A Requiem for Bitcoin?
The crypto sell-off is intensifying, and the recent crash of UST raises questions about the viability of stablecoins as an asset class. Against this backdrop, the number of forecasts about the sudden death of Bitcoin and the entire cryptocurrency industry falling into oblivion has increased.
The continuation of Bitcoin's correction was brewing back in March-April. However, smaller users — those with wallets containing less than 1 BTC — absorbed 0.58% of the total circulating supply during these months, increasing their share to 14.3%. Nevertheless, their activity was not enough to hold up the price under the pressure of objective factors. In April and May, we talked about why a key investment force — institutional investors — are moving away from Bitcoin.
With the fall of the crypto market's capitalisation, the problems it faces have become more acute. Thus, the growth of Terra (LUNA) was largely due to its high annual yield, which reached 20% when holding the UST stablecoin on the Anchor platform. Before UST's crash, Anchor was holding 75% of the circulating supply, or $14 billion. As soon as the peg between UST and the US dollar was broken, investors rushed to withdraw their funds (for more details, see yesterday's article).
The collapse of the third-largest stablecoin raised questions about its viability as an asset class, and US Treasury Secretary Janet Yellen urged Congress to urgently draft legislation to regulate stablecoins.
The risk of collapse applies both to algorithmic stablecoins and centralised ones, such as Tether (USDT), which has a capitalisation of $82 billion. An audit conducted last year showed that instead of holding promised dollars in bank accounts, the company was predominantly holding securities as a reserve. This could also lead to a liquidity crisis in the event of an active USDT sell-off. Cautious investors are already getting rid of the stablecoin; its capitalisation has decreased by $1.4 billion in just a few days.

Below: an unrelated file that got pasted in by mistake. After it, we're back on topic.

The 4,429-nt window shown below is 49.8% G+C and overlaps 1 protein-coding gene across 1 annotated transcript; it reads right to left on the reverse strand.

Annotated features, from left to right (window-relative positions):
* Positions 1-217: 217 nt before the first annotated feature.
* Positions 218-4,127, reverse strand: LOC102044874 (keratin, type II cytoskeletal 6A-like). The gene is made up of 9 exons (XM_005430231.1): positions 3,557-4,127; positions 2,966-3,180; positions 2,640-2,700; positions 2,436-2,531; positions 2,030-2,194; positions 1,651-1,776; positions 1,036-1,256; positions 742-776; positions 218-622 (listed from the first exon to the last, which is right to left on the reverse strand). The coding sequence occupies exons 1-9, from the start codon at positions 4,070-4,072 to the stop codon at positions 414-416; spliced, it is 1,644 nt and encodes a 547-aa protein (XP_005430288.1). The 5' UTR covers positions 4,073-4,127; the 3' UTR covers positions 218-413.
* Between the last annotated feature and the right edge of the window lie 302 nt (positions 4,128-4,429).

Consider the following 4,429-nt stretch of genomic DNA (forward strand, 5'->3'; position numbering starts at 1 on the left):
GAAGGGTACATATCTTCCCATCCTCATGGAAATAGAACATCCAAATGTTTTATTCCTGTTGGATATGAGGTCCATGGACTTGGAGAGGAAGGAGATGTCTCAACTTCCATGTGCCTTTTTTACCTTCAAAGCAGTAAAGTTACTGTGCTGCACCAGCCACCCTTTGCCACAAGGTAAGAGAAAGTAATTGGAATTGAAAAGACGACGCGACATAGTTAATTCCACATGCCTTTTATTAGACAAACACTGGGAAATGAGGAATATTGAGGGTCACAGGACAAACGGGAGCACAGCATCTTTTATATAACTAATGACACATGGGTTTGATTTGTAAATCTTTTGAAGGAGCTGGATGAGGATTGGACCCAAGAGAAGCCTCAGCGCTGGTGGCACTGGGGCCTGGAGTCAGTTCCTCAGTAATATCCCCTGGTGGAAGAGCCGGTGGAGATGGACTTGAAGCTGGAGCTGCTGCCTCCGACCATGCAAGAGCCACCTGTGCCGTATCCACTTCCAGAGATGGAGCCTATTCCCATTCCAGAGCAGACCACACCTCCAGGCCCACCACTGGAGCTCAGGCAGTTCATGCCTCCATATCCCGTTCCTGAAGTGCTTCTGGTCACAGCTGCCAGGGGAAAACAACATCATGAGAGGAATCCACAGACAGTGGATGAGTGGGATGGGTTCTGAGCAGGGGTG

In the event of a break in the USDT-USD peg, the cryptocurrency market may face a full-blown crisis and a serious outflow of capital. For example, gold zealot Peter Schiff is already predicting that Bitcoin will fall below $10,000. And yet, this will still not be enough to signal the end of Bitcoin, whose strength is in decentralisation, independence and a lack of politics and geographical boundaries.
In this regard, the statistics from 99Bitcoin.com, where an obituary for Bitcoin has been maintained since 2010, are noteworthy. During this time, the cryptocurrency has been 'buried' 448 times, reaching a peak of 124 'deaths' in 2017. Only seven obituaries have been written this year, but recent events hint at an increase in the funerary sentiment.
What do you think is next for Bitcoin? Let us know in the comments!
StormGain analytical group
(cryptocurrency trading, exchange and storage platform)